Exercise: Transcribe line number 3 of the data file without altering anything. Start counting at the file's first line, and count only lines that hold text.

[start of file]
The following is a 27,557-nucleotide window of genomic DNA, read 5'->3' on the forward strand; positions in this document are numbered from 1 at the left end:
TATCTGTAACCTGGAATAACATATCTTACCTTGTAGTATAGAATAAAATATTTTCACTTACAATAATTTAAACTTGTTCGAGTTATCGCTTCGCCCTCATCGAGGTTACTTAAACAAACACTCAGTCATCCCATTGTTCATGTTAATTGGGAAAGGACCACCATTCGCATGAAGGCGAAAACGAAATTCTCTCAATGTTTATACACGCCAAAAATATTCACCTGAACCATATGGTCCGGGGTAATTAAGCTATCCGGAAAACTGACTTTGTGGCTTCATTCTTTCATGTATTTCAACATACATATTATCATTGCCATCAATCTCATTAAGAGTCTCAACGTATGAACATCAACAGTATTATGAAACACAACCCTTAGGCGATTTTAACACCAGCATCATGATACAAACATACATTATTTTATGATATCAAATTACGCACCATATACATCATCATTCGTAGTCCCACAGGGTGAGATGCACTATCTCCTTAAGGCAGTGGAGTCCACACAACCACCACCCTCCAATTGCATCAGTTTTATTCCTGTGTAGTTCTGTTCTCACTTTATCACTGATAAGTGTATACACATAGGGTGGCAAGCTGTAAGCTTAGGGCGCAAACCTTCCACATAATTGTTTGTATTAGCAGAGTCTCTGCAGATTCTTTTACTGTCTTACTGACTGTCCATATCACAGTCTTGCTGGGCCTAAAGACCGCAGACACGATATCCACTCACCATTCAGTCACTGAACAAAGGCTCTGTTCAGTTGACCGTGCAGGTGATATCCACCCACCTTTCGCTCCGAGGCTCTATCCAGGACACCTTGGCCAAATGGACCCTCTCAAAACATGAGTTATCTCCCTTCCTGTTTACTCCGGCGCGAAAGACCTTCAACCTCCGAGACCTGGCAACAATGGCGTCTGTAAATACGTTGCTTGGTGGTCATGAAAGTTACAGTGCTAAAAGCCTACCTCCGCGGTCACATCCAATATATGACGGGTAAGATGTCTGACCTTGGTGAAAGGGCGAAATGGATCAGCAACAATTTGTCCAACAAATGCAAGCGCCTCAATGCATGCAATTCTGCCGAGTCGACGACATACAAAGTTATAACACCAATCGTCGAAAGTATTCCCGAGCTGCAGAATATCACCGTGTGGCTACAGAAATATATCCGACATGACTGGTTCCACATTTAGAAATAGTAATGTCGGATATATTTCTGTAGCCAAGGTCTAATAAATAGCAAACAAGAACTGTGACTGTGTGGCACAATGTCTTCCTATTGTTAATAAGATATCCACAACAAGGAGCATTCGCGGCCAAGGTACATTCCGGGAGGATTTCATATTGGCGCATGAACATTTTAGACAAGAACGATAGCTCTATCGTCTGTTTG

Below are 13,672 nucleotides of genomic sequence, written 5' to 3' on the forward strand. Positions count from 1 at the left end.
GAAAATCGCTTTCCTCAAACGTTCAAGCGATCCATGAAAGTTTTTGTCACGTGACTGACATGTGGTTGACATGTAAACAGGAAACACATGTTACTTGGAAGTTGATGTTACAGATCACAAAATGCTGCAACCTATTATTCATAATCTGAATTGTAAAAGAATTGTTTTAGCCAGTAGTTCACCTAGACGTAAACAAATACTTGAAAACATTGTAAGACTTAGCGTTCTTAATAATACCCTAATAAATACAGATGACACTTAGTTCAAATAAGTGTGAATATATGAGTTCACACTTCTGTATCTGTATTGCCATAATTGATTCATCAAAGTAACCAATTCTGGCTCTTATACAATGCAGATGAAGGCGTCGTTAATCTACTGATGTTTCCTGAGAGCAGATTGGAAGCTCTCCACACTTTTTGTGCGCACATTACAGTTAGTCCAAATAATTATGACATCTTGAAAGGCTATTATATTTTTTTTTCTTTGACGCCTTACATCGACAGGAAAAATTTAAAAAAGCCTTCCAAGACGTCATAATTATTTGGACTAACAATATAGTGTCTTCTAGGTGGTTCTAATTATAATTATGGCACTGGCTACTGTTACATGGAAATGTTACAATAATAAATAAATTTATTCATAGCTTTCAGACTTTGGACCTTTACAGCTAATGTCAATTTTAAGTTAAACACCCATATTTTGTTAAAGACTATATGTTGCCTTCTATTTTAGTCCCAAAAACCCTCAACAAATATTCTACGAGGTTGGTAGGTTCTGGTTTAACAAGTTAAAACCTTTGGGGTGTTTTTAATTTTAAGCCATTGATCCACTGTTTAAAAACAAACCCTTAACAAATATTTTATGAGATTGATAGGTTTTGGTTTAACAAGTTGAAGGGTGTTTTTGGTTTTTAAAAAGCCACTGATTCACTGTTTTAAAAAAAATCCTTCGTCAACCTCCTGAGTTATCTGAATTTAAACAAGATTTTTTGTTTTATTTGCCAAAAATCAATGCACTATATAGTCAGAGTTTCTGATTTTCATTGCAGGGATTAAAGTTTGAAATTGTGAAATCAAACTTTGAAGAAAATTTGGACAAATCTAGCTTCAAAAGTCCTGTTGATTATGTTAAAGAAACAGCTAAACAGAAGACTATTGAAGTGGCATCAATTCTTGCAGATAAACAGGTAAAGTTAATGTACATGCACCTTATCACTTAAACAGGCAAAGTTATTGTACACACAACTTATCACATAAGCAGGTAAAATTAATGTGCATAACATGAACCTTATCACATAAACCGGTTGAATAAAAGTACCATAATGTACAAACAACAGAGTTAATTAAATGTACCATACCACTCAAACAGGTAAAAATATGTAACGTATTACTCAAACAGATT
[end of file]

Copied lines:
Below are 13,672 nucleotides of genomic sequence, written 5' to 3' on the forward strand. Positions count from 1 at the left end.